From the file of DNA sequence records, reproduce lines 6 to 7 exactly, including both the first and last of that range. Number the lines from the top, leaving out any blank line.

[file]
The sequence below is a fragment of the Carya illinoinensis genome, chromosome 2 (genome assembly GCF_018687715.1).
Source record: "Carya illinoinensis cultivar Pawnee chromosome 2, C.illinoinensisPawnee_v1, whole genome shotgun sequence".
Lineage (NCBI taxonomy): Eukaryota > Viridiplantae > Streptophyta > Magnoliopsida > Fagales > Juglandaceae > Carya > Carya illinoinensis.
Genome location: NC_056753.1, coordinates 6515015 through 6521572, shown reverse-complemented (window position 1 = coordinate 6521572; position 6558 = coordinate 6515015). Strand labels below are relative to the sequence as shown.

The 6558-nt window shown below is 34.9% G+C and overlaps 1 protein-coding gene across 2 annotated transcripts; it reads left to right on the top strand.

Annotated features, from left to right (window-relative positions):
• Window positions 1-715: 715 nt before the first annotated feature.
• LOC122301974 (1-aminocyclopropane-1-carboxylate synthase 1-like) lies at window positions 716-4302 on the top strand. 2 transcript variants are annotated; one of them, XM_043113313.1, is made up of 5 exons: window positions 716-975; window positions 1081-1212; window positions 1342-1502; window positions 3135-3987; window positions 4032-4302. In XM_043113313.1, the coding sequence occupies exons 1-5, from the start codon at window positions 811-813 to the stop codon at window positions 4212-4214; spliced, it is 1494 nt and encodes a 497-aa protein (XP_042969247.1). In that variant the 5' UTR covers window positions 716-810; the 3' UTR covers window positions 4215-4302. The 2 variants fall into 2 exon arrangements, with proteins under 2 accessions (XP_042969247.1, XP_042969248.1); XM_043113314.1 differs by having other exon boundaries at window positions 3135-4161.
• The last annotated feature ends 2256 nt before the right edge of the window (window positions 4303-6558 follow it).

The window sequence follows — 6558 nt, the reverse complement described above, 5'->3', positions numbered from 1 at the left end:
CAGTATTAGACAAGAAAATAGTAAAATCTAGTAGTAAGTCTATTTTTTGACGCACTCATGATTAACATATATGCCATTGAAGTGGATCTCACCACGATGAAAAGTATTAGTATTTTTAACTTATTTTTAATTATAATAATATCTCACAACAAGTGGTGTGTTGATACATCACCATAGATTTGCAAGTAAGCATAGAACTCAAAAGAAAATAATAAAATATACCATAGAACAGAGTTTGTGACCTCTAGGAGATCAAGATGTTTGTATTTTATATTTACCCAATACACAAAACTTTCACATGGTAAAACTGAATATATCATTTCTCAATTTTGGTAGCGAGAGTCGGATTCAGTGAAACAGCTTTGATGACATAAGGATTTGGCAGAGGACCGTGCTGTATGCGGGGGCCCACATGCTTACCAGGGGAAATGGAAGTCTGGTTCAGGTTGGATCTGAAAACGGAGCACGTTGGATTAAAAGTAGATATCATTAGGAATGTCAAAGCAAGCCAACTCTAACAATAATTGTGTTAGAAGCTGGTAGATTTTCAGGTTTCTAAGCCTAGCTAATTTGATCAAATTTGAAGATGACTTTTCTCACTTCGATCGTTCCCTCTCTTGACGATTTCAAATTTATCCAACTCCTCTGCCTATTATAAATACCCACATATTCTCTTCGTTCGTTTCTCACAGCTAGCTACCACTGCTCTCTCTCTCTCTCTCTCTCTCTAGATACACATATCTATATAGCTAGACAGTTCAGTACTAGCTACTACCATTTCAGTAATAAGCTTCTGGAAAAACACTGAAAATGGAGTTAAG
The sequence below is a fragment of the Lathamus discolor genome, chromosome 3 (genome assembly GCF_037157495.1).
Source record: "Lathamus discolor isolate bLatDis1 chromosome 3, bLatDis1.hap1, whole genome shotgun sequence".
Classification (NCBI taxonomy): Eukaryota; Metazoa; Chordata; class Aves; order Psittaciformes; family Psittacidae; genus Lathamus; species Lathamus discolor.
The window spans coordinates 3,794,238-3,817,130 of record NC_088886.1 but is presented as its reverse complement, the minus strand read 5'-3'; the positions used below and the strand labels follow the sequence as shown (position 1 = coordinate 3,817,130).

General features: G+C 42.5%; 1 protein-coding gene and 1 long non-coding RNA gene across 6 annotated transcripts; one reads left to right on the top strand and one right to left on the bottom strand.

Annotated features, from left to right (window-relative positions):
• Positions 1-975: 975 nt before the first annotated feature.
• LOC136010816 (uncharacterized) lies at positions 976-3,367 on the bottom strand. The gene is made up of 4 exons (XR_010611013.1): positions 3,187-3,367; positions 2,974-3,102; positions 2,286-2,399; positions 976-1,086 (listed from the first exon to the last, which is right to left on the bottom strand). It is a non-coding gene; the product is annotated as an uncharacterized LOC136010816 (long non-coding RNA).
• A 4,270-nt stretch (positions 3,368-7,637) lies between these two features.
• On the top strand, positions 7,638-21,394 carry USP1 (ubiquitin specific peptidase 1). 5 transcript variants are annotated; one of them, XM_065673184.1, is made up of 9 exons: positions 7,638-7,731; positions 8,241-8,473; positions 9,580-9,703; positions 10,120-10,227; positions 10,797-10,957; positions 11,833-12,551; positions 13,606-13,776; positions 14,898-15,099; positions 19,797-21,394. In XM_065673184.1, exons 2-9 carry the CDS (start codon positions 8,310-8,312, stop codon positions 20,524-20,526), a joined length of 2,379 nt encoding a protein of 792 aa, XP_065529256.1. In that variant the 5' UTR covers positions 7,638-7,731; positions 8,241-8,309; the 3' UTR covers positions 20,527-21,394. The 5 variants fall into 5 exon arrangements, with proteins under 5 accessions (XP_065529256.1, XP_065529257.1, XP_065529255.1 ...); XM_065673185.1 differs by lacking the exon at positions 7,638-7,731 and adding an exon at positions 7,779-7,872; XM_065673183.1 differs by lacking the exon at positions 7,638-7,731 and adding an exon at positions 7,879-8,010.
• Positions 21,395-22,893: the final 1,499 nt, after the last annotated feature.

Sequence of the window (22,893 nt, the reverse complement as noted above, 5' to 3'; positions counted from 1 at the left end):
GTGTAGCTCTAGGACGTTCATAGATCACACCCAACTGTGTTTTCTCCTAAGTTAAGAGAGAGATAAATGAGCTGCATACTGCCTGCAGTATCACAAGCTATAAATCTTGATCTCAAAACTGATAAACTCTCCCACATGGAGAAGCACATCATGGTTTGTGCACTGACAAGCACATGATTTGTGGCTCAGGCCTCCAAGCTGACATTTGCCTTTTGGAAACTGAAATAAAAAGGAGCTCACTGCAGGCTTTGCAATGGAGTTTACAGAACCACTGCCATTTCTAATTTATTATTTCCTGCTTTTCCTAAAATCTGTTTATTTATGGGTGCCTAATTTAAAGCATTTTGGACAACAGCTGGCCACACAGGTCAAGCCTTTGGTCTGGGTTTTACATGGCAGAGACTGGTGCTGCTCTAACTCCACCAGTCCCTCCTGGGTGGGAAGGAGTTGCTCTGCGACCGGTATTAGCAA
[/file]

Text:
Annotated features, from left to right (window-relative positions):
• Window positions 1-715: 715 nt before the first annotated feature.